Noah: The Movie, The Controversy


 300 cubits long, 50 cubits wide, 30 cubits high. For both Christian and Islamic believers, these measurements spark the memory of a story centered around unimaginable destruction and the promise of rebirth. The story of Noah epitomizes the wrath of God and his unwavering power over the world. With the release of the film Noah, directed by Darren Aronofsky, centering around this biblical story, many religious observers see this film as a threat to the biblical story and the teachings it provides. Paramount Pictures has since released statements claiming the in the film, “artistic license has been taken” but, that Noah still holds “true to the essence, values and integrity of a story that is a cornerstone of faith for millions of people worldwide.” 


Much like many of the films put forth by Hollywood, based on pre-written stories, the plot must be altered and embellished in order to capture and maintain the audiences attention. But why is it that when the movie has a religious background such as Passion of the Christ or the soon to be released Noah, the general public doesn’t quite embrace the movie with open arms. For a Christian, the film may lack appeal due to the inaccurate display of biblical teaching. For a Muslim, the portrayal of a prophet is taboo and has lead to the movie being banned in many Middle Eastern countries. On the flip side, a non religious movie goer may see the film as an infringement on their beliefs and more religious propaganda being shoved down their throat. 


No matter what the viewer believes, the notion behind religiously centered movies and the response they elicit in the general public is never short of controversial. Paramount Pictures needs to only whisper the fact that an upcoming production centers around a biblical tale and the publicity is basically handled by word of mouth and the opposing views held by the public. Religion being such a personal belief oriented topic of conversation, any form of media that promotes one side or the other always yield the attention of the general public. With the controversy over Passion of the Christ raking in over 600 million dollars; Noah is sure to provoke the audience right into the movie theater seats.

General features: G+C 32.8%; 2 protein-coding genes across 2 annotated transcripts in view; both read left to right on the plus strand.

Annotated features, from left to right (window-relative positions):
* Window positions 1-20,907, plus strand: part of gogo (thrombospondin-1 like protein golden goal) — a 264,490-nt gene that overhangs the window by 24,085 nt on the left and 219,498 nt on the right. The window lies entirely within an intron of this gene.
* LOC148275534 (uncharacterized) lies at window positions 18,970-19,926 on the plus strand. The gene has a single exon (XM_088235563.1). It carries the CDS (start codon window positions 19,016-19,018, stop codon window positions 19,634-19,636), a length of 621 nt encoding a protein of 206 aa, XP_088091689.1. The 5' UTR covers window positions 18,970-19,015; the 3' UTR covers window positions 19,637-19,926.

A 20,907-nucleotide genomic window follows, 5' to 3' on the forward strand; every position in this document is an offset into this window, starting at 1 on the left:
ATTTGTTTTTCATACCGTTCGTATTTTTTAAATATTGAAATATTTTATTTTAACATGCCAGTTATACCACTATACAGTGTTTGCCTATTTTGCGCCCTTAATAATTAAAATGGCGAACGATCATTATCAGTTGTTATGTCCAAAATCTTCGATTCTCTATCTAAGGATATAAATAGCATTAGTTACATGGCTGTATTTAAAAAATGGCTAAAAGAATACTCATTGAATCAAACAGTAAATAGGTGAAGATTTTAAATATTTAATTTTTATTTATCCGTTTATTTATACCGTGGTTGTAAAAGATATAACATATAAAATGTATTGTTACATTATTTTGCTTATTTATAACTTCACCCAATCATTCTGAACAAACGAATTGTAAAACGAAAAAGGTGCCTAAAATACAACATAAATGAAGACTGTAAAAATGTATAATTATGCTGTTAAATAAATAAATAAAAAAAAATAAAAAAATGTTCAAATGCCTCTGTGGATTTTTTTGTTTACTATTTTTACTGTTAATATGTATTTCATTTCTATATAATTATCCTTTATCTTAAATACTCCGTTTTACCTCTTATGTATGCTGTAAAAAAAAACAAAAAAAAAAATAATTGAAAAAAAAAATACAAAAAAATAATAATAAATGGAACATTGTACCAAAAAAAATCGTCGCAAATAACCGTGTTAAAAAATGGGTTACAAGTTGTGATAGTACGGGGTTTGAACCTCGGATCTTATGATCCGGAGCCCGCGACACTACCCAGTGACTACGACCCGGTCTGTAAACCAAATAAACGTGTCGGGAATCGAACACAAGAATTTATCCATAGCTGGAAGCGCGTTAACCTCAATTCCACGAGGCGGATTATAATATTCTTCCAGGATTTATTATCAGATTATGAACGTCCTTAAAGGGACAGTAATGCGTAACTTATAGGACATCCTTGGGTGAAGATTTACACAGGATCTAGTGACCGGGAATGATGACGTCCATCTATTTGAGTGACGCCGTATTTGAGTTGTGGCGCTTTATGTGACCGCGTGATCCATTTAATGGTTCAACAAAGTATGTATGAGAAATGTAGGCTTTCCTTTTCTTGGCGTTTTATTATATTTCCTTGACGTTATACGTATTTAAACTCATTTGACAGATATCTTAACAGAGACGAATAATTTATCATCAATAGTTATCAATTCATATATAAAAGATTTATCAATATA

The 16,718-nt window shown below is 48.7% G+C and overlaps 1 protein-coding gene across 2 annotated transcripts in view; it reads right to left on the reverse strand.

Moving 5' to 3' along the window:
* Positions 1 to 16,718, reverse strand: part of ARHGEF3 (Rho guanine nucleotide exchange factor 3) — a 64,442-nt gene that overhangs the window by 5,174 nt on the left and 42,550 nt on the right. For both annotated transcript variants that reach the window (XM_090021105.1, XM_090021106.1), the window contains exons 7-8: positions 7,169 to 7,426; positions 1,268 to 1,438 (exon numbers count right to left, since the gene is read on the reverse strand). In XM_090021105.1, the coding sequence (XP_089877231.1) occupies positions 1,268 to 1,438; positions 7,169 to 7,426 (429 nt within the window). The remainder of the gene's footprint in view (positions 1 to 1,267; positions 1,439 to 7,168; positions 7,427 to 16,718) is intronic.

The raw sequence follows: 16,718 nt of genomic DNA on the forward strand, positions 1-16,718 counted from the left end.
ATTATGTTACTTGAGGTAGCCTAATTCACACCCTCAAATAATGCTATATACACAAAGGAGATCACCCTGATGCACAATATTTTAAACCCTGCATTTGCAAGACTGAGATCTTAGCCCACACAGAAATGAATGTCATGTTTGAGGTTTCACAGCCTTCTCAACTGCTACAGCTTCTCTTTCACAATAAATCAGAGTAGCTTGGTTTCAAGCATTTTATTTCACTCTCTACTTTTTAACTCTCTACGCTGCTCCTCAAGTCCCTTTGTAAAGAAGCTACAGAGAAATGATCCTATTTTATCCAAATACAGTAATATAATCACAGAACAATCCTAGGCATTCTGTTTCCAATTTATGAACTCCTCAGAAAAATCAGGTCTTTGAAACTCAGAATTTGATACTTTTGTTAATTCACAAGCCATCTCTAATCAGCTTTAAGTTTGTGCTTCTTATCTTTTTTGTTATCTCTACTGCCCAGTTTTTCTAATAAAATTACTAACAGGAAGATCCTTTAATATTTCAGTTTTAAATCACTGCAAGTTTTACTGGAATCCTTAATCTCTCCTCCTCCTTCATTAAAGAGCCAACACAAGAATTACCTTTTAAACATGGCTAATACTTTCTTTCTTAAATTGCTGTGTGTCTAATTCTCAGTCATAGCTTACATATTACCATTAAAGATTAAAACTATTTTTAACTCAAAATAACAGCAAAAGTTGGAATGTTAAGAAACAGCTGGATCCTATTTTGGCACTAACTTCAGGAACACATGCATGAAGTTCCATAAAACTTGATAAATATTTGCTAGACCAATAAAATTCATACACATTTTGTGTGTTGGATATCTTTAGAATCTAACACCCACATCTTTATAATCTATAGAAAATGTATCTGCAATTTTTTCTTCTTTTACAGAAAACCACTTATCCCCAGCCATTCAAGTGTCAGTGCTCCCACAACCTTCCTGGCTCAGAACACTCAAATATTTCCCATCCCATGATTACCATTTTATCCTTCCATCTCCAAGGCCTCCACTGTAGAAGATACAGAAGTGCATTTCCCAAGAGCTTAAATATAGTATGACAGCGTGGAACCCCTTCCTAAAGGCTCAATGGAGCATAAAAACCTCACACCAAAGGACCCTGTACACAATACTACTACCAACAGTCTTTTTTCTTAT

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One thought on “Noah: The Movie, The Controversy

  1. I find it confusing why the story of Noah would be a cause of concern for either members of the Abramic faiths, or secular individuals. The myth of the great flood is apparent in many cultures and takes many forms. One example, which is very similar to the story of Noah yet obviously pre-dates the Bible, is the character Utnapishtim in the Epic of Gilgamesh from ancient Sumeria.
    To me, the answer to this row is simple. If you subscribes to a Christian, Jewish or Muslim faith then you must be able to understand the adaptability of the story without compromising its value, and be grateful for its presence in modern popular culture. If you’re secular, either appreciate the story as a product of a different culture, or… just don’t watch the movie. Nobody’s forcing you to see it.

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